Older Man Hugging a CatIn a three-year study at Baker Medical Research Institute in Melbourne, Australia, of almost six thousand people, pet owners had lower blood pressure, triglyceride and cholesterol levels than non-smokers.  Pets have a calming effect.  People with pets do a better job of recovering from serious illness or injury and managing chronic conditions.  Pets depend on us to take care of them and to love them.  All of this takes attentions away from ourselves.  We are not only a source of love and comfort to our pets, but all that love and comfort is returned unconditionally.

Especially for the elderly, disabled, terminally ill, long term care residents or caregivers, the gift of touch is the most powerful healing you can offer another and give to yourself.  So what’s stopping you?  Start hugging!  It’s free and so easy to give. 

 

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Caring For The Caregiver

Daily, I work with families that are in need of finding assisted living for a loved one and I have identified a very common trait that runs in almost every group of people encountered.  There is always one primary caregiver and that person has reached the end of their rope.  They are in crisis mode every bit as much as the person they are caring for.  Part of the reason they are in a personal crisis is that they have forgotten to take care of themselves.  In order to provide care for their loved one, they have sacrificed their own well-being.  My colleague, Jane Davis who is a licensed professional counselor, has written a wonderful list of suggestions for caregivers and I wanted to share it.  Remember, if you don’t take care of yourself, who will take care of your loved one when you’re unable to?    ~ Becky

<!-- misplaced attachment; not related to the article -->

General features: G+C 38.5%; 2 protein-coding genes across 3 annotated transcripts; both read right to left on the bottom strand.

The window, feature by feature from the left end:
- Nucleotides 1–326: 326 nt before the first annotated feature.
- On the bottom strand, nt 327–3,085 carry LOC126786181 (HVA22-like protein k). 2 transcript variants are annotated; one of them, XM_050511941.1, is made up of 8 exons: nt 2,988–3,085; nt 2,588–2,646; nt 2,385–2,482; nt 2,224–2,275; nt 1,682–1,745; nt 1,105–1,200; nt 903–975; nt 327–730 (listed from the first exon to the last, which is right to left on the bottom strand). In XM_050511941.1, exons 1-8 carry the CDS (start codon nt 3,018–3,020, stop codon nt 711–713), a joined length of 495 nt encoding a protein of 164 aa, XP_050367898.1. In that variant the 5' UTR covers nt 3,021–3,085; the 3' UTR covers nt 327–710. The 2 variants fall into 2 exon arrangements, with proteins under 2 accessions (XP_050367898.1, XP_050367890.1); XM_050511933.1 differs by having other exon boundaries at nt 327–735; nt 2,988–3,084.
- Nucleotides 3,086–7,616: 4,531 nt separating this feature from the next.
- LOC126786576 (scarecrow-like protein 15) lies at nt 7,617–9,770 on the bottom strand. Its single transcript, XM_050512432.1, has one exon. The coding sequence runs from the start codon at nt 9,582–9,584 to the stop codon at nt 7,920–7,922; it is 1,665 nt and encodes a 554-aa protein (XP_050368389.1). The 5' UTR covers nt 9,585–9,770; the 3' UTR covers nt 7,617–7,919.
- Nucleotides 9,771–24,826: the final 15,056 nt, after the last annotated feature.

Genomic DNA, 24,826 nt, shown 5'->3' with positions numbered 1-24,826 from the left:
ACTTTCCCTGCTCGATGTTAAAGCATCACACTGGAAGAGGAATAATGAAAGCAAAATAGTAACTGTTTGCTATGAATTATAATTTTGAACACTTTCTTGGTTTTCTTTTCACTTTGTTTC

Caring for Caregivers

I don’t think there’s any more appropriate use of the  airplane metaphor–the one about placing your own oxygen mask on your face before your child’s — than that of being a caregiver.   Caregivers often forget to breathe deeply.  Caregivers have high rates of both physical and emotional dis-ease.  And it’s no wonder.  It’s exhausting and demanding.  But like other life challenges, it’s also an opportunity for growth.  Whatever else it may be (and each person’s situation is unique), to be a caregiver, to take on the responsibility of managing many aspects of the life of a parent, especially when one feels overwhelmed by other responsibilities, requires self care.   The following list provides some suggestions: